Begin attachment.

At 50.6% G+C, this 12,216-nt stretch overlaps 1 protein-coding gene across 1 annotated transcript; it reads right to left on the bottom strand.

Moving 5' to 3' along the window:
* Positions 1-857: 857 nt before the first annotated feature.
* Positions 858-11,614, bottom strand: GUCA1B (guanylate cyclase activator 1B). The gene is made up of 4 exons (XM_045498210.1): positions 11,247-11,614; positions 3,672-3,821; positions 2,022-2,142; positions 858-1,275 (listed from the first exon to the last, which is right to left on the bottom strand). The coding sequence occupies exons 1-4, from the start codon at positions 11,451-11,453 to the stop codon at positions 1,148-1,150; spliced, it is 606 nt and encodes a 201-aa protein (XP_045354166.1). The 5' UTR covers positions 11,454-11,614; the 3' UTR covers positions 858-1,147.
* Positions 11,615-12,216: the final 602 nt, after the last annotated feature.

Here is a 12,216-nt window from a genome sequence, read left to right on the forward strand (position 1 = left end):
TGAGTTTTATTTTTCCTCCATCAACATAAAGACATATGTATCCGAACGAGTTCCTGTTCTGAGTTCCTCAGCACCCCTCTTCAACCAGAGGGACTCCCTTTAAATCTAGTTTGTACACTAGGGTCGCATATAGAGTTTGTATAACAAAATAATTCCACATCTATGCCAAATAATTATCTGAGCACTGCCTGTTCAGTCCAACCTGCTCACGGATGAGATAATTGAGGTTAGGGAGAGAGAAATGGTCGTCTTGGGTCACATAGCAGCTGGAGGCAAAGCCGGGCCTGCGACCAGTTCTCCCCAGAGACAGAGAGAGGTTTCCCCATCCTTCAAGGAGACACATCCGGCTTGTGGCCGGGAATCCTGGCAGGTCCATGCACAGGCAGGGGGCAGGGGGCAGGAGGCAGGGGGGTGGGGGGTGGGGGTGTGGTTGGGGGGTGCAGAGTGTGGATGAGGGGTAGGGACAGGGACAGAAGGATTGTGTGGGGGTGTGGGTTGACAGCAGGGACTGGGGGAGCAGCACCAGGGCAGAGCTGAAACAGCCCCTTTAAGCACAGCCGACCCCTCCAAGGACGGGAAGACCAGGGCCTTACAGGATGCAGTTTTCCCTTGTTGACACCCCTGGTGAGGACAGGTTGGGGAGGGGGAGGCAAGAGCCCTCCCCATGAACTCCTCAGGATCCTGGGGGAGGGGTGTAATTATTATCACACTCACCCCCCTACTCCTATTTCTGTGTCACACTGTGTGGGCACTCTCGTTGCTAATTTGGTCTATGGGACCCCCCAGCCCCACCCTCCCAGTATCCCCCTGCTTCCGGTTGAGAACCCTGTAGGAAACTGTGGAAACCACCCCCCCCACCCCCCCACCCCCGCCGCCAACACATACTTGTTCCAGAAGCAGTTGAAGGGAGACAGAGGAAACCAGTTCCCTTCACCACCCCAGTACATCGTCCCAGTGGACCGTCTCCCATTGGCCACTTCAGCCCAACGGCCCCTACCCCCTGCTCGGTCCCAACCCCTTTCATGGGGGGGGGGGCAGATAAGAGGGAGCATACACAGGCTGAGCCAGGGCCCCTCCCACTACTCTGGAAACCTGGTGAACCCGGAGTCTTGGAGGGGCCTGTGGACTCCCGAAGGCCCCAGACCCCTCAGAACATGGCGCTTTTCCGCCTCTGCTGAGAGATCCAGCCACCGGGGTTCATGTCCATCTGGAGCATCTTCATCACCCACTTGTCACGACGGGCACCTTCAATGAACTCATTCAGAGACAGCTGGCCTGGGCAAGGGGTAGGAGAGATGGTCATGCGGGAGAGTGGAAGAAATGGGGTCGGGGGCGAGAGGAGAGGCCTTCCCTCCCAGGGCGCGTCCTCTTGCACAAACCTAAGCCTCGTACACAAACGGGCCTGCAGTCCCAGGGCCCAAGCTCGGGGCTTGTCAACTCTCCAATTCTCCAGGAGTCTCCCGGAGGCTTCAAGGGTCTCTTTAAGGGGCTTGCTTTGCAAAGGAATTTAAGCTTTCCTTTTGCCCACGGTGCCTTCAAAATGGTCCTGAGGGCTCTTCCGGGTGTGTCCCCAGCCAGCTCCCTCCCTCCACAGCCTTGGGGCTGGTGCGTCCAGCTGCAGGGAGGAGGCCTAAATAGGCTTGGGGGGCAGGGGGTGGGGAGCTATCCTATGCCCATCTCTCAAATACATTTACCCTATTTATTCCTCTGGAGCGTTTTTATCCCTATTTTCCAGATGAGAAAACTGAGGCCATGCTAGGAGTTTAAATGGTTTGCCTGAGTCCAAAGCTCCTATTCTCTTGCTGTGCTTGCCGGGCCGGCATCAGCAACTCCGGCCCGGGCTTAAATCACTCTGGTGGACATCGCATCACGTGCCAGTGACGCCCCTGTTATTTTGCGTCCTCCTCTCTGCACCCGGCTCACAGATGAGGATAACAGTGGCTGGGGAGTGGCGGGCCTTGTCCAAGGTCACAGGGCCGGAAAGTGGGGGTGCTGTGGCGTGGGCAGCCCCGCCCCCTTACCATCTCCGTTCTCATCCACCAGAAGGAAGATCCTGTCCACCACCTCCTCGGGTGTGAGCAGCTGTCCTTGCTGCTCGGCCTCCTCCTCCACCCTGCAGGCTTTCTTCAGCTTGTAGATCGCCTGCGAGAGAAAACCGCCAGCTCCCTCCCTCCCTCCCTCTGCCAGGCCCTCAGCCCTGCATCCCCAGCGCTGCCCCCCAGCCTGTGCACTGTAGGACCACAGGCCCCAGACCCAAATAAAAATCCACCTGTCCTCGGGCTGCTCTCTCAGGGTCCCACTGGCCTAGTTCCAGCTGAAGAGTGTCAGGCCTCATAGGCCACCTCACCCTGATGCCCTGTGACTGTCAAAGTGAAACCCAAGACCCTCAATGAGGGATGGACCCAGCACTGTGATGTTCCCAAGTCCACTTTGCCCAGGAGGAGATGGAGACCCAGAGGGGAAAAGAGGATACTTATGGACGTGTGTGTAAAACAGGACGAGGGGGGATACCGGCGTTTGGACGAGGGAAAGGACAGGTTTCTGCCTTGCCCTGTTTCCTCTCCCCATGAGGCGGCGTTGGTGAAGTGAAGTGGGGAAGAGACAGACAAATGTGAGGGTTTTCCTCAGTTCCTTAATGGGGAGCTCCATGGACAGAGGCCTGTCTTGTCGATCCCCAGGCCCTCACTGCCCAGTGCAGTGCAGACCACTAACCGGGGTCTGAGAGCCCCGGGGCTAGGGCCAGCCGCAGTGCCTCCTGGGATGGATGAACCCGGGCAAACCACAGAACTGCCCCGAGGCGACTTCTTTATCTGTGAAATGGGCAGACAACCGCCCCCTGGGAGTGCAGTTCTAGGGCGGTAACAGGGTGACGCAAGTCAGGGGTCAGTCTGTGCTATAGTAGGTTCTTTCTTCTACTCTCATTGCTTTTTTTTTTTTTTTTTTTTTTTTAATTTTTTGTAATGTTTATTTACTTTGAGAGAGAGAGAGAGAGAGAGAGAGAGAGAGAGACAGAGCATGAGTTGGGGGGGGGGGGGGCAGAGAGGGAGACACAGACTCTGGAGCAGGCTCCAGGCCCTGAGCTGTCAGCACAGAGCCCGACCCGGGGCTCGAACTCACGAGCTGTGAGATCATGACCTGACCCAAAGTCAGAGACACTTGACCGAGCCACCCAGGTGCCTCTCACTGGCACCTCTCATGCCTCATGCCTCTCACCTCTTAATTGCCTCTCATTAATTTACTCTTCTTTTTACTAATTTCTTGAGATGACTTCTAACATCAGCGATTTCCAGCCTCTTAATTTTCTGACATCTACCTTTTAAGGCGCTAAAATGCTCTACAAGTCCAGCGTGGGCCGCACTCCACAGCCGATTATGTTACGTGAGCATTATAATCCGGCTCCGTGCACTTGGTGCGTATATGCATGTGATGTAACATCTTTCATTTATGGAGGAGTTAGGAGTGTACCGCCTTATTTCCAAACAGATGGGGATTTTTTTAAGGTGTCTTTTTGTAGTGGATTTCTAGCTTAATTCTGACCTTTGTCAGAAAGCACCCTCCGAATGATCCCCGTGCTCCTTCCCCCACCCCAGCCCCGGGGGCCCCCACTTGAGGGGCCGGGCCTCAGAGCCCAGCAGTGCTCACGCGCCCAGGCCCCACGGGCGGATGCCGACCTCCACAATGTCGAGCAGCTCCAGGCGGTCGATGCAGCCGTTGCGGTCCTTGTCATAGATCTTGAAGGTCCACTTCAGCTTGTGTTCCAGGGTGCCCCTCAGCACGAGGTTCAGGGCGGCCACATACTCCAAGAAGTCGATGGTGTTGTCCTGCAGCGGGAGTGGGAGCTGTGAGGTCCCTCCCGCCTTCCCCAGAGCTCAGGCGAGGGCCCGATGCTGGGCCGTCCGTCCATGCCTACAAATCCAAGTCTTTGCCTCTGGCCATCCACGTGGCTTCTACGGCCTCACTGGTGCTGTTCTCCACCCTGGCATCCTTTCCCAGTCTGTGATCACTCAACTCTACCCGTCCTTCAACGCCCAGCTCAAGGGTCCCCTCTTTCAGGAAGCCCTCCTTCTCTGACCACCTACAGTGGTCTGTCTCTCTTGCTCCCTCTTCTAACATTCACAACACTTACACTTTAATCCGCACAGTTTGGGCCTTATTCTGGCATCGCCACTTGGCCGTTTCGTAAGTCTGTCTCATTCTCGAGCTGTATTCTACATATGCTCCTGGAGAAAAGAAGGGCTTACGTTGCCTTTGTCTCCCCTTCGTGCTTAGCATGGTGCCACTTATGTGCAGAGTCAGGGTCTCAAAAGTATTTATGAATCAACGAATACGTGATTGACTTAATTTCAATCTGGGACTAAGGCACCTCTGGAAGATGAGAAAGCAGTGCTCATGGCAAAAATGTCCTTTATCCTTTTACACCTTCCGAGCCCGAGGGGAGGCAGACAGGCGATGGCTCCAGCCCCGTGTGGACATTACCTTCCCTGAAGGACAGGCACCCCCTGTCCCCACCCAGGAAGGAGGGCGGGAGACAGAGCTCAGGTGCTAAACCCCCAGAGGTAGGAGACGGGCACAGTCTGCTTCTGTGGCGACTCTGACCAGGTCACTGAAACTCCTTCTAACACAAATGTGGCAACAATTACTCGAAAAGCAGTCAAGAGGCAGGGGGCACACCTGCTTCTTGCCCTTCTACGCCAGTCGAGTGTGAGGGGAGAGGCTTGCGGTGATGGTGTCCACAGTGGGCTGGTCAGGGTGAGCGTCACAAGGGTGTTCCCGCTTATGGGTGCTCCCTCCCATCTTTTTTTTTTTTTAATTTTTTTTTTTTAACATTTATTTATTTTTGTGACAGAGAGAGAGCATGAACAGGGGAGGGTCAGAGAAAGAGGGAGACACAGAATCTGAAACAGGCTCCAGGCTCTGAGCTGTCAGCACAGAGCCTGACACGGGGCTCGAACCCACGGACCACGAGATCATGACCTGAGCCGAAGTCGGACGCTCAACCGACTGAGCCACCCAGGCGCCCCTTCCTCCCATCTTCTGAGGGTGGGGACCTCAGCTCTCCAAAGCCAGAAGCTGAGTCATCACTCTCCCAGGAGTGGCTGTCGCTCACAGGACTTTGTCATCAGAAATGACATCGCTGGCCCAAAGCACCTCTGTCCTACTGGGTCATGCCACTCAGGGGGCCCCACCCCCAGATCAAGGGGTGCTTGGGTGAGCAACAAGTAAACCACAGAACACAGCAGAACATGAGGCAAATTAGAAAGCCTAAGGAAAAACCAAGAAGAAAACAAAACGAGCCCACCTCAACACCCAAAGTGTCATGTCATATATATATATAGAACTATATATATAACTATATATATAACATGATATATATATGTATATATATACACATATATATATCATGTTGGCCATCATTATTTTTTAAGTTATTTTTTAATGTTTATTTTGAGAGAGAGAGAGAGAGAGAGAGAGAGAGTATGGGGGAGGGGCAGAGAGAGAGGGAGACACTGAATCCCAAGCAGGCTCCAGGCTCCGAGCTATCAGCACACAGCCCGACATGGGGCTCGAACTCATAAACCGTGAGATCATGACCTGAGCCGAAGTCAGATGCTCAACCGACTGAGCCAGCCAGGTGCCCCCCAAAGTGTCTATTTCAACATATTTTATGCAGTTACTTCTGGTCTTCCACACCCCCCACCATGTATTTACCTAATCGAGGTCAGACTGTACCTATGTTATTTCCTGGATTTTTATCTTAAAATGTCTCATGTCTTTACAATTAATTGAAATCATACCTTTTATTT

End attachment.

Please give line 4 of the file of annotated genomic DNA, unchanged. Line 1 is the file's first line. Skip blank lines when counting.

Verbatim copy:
* Positions 858-11,614, bottom strand: GUCA1B (guanylate cyclase activator 1B). The gene is made up of 4 exons (XM_045498210.1): positions 11,247-11,614; positions 3,672-3,821; positions 2,022-2,142; positions 858-1,275 (listed from the first exon to the last, which is right to left on the bottom strand). The coding sequence occupies exons 1-4, from the start codon at positions 11,451-11,453 to the stop codon at positions 1,148-1,150; spliced, it is 606 nt and encodes a 201-aa protein (XP_045354166.1). The 5' UTR covers positions 11,454-11,614; the 3' UTR covers positions 858-1,147.